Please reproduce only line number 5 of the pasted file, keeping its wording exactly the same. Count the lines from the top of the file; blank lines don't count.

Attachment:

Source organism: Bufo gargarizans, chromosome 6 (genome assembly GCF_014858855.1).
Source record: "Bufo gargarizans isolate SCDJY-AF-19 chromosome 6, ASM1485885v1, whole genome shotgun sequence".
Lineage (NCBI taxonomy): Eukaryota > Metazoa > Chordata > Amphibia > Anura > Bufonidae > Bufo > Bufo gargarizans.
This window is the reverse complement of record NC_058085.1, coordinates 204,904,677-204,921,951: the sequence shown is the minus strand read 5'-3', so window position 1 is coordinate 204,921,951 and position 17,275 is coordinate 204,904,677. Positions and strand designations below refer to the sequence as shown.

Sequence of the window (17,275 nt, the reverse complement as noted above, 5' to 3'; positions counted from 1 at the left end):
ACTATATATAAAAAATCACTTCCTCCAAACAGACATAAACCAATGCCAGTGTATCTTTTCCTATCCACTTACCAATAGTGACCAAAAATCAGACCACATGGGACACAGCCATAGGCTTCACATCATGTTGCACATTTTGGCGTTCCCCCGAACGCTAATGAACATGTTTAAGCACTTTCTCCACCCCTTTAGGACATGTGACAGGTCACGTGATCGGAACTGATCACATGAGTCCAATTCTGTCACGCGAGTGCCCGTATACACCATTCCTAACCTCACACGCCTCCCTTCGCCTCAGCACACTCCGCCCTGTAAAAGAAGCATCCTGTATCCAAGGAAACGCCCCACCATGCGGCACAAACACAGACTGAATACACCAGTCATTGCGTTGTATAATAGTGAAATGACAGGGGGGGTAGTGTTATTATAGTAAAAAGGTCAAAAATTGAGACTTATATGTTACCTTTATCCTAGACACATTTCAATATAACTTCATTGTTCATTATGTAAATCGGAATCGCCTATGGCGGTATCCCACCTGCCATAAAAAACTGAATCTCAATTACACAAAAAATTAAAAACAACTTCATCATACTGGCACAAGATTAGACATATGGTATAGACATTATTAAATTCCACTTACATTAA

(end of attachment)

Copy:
Sequence of the window (17,275 nt, the reverse complement as noted above, 5' to 3'; positions counted from 1 at the left end):